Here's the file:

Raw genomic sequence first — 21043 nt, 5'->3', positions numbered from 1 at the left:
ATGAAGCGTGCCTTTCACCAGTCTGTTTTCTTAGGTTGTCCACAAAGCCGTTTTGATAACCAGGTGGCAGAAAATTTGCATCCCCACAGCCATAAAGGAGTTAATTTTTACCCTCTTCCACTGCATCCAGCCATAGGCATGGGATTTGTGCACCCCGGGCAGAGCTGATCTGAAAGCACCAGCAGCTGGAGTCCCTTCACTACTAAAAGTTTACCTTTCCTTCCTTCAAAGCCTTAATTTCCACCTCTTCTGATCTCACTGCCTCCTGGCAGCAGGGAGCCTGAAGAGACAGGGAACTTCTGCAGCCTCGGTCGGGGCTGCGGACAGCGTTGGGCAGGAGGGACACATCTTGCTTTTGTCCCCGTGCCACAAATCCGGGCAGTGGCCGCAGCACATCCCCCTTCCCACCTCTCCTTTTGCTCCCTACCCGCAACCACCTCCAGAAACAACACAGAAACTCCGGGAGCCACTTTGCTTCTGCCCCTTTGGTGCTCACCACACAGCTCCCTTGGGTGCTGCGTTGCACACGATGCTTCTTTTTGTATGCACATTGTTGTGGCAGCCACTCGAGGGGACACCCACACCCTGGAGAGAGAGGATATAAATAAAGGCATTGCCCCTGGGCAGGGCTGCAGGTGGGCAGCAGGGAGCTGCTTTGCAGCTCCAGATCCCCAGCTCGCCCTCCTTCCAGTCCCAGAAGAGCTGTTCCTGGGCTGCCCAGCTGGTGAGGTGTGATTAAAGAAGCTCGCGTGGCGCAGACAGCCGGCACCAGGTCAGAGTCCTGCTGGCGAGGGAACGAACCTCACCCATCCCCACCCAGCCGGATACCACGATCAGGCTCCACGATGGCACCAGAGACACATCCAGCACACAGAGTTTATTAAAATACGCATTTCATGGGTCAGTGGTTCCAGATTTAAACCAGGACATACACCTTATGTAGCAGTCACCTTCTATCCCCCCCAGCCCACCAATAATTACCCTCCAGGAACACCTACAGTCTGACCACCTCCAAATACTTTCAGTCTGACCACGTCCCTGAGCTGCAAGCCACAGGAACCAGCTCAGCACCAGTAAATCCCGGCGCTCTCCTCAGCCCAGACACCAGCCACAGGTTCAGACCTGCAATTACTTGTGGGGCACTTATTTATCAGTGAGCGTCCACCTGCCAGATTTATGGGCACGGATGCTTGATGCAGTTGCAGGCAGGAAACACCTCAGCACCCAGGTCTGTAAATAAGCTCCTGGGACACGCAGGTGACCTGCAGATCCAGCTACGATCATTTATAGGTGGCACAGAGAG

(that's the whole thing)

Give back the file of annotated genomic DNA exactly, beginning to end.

Raw genomic sequence first — 21043 nt, 5'->3', positions numbered from 1 at the left:
ATGAAGCGTGCCTTTCACCAGTCTGTTTTCTTAGGTTGTCCACAAAGCCGTTTTGATAACCAGGTGGCAGAAAATTTGCATCCCCACAGCCATAAAGGAGTTAATTTTTACCCTCTTCCACTGCATCCAGCCATAGGCATGGGATTTGTGCACCCCGGGCAGAGCTGATCTGAAAGCACCAGCAGCTGGAGTCCCTTCACTACTAAAAGTTTACCTTTCCTTCCTTCAAAGCCTTAATTTCCACCTCTTCTGATCTCACTGCCTCCTGGCAGCAGGGAGCCTGAAGAGACAGGGAACTTCTGCAGCCTCGGTCGGGGCTGCGGACAGCGTTGGGCAGGAGGGACACATCTTGCTTTTGTCCCCGTGCCACAAATCCGGGCAGTGGCCGCAGCACATCCCCCTTCCCACCTCTCCTTTTGCTCCCTACCCGCAACCACCTCCAGAAACAACACAGAAACTCCGGGAGCCACTTTGCTTCTGCCCCTTTGGTGCTCACCACACAGCTCCCTTGGGTGCTGCGTTGCACACGATGCTTCTTTTTGTATGCACATTGTTGTGGCAGCCACTCGAGGGGACACCCACACCCTGGAGAGAGAGGATATAAATAAAGGCATTGCCCCTGGGCAGGGCTGCAGGTGGGCAGCAGGGAGCTGCTTTGCAGCTCCAGATCCCCAGCTCGCCCTCCTTCCAGTCCCAGAAGAGCTGTTCCTGGGCTGCCCAGCTGGTGAGGTGTGATTAAAGAAGCTCGCGTGGCGCAGACAGCCGGCACCAGGTCAGAGTCCTGCTGGCGAGGGAACGAACCTCACCCATCCCCACCCAGCCGGATACCACGATCAGGCTCCACGATGGCACCAGAGACACATCCAGCACACAGAGTTTATTAAAATACGCATTTCATGGGTCAGTGGTTCCAGATTTAAACCAGGACATACACCTTATGTAGCAGTCACCTTCTATCCCCCCCAGCCCACCAATAATTACCCTCCAGGAACACCTACAGTCTGACCACCTCCAAATACTTTCAGTCTGACCACGTCCCTGAGCTGCAAGCCACAGGAACCAGCTCAGCACCAGTAAATCCCGGCGCTCTCCTCAGCCCAGACACCAGCCACAGGTTCAGACCTGCAATTACTTGTGGGGCACTTATTTATCAGTGAGCGTCCACCTGCCAGATTTATGGGCACGGATGCTTGATGCAGTTGCAGGCAGGAAACACCTCAGCACCCAGGTCTGTAAATAAGCTCCTGGGACACGCAGGTGACCTGCAGATCCAGCTACGATCATTTATAGGTGGCACAGAGAG